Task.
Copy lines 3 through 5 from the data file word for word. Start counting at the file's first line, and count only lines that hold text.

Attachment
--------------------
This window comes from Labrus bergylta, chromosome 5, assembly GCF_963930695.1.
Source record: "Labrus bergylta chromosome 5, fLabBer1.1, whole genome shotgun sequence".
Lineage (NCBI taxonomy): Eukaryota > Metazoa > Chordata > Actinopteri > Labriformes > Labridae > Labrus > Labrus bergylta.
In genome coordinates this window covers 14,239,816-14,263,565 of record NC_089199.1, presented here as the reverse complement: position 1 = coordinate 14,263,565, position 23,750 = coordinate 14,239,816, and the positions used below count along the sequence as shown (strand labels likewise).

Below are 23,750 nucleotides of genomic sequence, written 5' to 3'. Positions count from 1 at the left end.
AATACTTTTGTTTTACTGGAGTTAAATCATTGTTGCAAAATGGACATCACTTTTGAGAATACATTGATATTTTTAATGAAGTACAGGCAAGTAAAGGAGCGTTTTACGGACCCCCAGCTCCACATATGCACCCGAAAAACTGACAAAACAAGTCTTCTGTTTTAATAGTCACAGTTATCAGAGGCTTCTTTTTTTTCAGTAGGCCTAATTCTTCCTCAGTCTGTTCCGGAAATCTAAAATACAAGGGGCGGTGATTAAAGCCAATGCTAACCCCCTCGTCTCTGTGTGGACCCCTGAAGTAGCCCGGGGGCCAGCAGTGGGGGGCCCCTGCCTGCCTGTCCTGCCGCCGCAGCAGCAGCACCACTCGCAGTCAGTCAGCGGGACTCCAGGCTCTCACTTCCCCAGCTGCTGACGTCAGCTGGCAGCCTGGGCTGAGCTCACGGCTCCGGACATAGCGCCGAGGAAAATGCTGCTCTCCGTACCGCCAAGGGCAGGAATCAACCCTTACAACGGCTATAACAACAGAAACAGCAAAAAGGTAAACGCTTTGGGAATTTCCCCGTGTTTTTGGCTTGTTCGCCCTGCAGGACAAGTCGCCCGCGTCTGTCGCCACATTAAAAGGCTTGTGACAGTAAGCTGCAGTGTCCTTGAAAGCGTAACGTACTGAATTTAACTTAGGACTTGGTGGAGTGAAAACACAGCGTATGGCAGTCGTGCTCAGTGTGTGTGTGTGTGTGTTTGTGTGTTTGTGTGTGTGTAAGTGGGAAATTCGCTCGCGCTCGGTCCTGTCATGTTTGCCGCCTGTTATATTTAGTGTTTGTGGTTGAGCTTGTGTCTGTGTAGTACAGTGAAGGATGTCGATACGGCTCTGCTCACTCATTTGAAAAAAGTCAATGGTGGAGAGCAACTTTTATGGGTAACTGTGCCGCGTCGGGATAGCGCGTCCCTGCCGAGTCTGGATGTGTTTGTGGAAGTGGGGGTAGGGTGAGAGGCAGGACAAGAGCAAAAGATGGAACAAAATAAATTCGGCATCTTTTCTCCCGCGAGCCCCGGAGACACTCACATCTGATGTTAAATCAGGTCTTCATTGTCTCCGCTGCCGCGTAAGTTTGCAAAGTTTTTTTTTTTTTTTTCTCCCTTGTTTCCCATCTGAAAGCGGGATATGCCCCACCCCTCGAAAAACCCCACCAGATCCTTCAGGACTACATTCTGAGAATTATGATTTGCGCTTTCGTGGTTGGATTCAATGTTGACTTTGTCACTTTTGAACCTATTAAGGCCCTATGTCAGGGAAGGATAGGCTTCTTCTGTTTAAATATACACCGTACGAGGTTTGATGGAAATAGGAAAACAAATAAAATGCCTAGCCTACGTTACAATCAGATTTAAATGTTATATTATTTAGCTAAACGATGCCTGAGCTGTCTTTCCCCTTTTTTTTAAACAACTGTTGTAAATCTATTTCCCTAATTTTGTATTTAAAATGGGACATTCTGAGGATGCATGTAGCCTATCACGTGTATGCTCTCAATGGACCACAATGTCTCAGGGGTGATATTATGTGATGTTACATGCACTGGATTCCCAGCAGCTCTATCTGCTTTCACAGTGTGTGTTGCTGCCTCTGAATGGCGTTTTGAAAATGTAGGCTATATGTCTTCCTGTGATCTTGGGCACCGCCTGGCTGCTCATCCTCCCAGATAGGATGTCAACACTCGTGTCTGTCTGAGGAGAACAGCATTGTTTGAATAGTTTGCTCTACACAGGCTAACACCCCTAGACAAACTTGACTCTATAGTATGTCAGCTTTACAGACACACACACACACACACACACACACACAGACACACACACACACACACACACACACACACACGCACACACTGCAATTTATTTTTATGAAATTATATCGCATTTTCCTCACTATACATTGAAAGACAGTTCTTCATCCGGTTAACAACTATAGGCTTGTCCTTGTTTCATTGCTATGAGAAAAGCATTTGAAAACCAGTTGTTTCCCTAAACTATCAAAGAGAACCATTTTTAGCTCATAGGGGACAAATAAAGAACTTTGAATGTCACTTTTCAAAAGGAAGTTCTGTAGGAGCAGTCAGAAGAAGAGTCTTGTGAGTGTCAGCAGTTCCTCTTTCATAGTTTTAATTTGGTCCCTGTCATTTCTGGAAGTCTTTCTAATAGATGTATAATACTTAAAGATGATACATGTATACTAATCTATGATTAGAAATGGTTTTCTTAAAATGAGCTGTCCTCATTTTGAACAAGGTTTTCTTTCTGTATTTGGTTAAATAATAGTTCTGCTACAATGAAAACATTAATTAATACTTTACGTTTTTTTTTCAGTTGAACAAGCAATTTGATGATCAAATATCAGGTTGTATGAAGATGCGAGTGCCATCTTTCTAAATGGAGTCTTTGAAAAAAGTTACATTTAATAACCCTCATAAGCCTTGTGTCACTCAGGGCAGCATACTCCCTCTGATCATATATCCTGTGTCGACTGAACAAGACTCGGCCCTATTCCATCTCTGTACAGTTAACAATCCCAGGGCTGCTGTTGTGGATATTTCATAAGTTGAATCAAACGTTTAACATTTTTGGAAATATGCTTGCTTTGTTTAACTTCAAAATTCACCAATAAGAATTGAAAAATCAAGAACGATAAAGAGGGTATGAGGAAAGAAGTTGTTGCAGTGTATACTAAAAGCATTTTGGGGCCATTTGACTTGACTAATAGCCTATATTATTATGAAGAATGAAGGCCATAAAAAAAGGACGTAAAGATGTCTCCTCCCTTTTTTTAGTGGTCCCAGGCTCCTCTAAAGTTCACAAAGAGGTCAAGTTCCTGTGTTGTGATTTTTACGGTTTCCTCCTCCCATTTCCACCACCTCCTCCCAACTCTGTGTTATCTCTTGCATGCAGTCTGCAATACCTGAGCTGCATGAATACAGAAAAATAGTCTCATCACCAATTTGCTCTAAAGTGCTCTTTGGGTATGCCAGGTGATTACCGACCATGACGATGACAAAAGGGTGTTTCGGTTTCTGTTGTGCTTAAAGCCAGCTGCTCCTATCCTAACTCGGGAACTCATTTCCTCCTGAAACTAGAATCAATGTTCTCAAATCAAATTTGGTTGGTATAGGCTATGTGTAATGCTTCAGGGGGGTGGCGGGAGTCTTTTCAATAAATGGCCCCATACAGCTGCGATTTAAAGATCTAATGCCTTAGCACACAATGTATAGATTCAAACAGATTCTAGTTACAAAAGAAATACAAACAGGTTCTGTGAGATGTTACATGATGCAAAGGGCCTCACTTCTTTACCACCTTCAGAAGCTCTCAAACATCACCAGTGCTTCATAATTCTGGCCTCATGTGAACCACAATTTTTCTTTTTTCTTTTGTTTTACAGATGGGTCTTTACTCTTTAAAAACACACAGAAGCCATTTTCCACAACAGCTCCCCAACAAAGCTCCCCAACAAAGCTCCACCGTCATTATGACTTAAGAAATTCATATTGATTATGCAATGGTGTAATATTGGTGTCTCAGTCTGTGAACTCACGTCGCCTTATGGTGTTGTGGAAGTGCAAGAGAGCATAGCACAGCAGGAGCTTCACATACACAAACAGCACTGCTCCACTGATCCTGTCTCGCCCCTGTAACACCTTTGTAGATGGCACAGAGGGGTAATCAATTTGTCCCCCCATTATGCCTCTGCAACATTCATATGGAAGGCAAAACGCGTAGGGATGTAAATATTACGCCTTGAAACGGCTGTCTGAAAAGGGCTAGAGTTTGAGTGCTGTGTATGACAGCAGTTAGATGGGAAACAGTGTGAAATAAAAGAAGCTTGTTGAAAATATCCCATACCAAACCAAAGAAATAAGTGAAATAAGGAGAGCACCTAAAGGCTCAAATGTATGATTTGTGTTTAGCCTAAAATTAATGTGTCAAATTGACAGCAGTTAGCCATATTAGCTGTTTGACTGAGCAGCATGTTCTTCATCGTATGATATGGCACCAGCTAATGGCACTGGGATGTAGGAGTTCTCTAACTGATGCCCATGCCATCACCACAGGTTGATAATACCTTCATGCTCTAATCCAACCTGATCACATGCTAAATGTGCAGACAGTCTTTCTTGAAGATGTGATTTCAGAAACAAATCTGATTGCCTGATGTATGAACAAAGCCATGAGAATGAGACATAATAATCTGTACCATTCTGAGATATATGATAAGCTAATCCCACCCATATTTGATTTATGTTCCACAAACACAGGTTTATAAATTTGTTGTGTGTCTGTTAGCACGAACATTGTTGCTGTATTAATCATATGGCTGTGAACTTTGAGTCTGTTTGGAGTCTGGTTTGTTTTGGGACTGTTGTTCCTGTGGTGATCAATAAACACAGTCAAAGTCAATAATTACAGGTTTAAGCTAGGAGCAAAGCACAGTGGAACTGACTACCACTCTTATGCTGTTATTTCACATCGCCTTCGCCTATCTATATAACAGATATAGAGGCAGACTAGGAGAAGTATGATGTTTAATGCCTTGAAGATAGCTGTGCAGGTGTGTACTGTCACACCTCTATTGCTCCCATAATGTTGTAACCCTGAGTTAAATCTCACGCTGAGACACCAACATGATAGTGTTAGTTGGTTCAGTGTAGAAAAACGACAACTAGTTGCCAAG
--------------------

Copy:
Lineage (NCBI taxonomy): Eukaryota > Metazoa > Chordata > Actinopteri > Labriformes > Labridae > Labrus > Labrus bergylta.
In genome coordinates this window covers 14,239,816-14,263,565 of record NC_089199.1, presented here as the reverse complement: position 1 = coordinate 14,263,565, position 23,750 = coordinate 14,239,816, and the positions used below count along the sequence as shown (strand labels likewise).

Below are 23,750 nucleotides of genomic sequence, written 5' to 3'. Positions count from 1 at the left end.